Kasambara, who is also Attorney General, said government wants to encourage debate and decide on whether laws against same- sex relationships should continue to be criminalized
“There is a moratorium on all such laws, meaning that police will not arrest or prosecute anyone based on these laws. These laws will not be enforced until the time that Parliament makes a decision,” he said.
In legal parlance, a moratorium is used when the Executive arm of government, which is mandated to enforce laws, decides to temporarily suspend enforcement of a legislation, especially when it raises controversies that require its review.
Homosexuality is banned in Malawi and carries a maximum prison sentence of 14 years. In 2009 two men were arrested and charged with public indecency after becoming the first gay couple to marry in the conservative southern African state.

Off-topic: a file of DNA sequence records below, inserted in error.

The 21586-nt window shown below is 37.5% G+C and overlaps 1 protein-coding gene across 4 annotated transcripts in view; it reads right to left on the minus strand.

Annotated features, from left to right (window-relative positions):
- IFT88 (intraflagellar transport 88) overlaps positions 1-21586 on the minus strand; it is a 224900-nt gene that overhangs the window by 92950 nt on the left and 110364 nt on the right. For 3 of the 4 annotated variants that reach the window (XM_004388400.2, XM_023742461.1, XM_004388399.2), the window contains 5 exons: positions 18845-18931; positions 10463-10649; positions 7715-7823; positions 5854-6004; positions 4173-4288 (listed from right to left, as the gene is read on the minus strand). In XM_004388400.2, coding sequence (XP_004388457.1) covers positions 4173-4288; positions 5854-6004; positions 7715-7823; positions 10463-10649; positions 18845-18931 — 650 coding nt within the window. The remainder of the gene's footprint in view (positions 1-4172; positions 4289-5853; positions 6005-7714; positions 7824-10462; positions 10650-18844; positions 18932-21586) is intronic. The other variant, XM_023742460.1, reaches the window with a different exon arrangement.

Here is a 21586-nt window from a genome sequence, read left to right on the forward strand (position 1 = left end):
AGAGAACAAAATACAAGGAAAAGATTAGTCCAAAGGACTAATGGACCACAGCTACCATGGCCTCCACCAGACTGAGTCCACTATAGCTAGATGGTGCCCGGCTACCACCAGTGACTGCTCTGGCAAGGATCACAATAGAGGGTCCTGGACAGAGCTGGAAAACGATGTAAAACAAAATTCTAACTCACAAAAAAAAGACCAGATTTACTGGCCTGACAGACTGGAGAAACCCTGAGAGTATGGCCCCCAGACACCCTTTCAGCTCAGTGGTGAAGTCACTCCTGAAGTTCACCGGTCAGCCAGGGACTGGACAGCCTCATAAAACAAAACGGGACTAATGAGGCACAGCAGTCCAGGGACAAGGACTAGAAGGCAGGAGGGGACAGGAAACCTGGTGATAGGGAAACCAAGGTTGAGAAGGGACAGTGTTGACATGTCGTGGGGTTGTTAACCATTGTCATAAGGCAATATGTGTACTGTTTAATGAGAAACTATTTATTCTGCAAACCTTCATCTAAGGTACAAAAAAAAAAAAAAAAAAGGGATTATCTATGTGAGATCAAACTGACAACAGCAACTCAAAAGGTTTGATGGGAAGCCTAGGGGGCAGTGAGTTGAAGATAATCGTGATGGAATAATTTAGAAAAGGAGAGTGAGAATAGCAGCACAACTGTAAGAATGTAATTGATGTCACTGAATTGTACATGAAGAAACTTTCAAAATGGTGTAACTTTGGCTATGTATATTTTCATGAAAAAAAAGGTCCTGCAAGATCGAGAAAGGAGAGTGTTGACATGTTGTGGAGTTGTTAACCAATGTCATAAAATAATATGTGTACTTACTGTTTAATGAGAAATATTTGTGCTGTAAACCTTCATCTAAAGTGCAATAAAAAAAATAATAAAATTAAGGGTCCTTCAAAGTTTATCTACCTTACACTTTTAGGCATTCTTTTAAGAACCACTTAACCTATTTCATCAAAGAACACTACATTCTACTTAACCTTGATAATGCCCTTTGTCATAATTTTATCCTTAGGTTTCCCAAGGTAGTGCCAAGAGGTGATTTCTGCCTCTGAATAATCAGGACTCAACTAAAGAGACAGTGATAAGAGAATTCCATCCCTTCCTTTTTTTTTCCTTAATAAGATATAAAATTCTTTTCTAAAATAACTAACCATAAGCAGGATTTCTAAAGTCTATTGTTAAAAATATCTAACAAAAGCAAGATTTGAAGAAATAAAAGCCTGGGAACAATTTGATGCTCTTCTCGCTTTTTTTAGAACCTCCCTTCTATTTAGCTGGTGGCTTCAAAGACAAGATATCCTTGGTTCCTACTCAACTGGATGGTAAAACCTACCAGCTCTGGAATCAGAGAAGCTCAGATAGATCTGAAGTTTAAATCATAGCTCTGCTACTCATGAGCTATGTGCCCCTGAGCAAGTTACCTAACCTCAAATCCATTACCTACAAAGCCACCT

“The idea to issue a moratorium is that if we continue arresting and prosecuting people based on the said laws and later such laws are found to be unconstitutional it would be an embarrassment to government. It is better to let one criminal get away with it rather than throw a lot of innocent people in jail.”
A recent report on the assessment of the country’s laws and policies commissioned by the office of the president and cabinet recommended decriminalisation of same-sex marriages as a way of ensuring effective fight against the spread of HIV.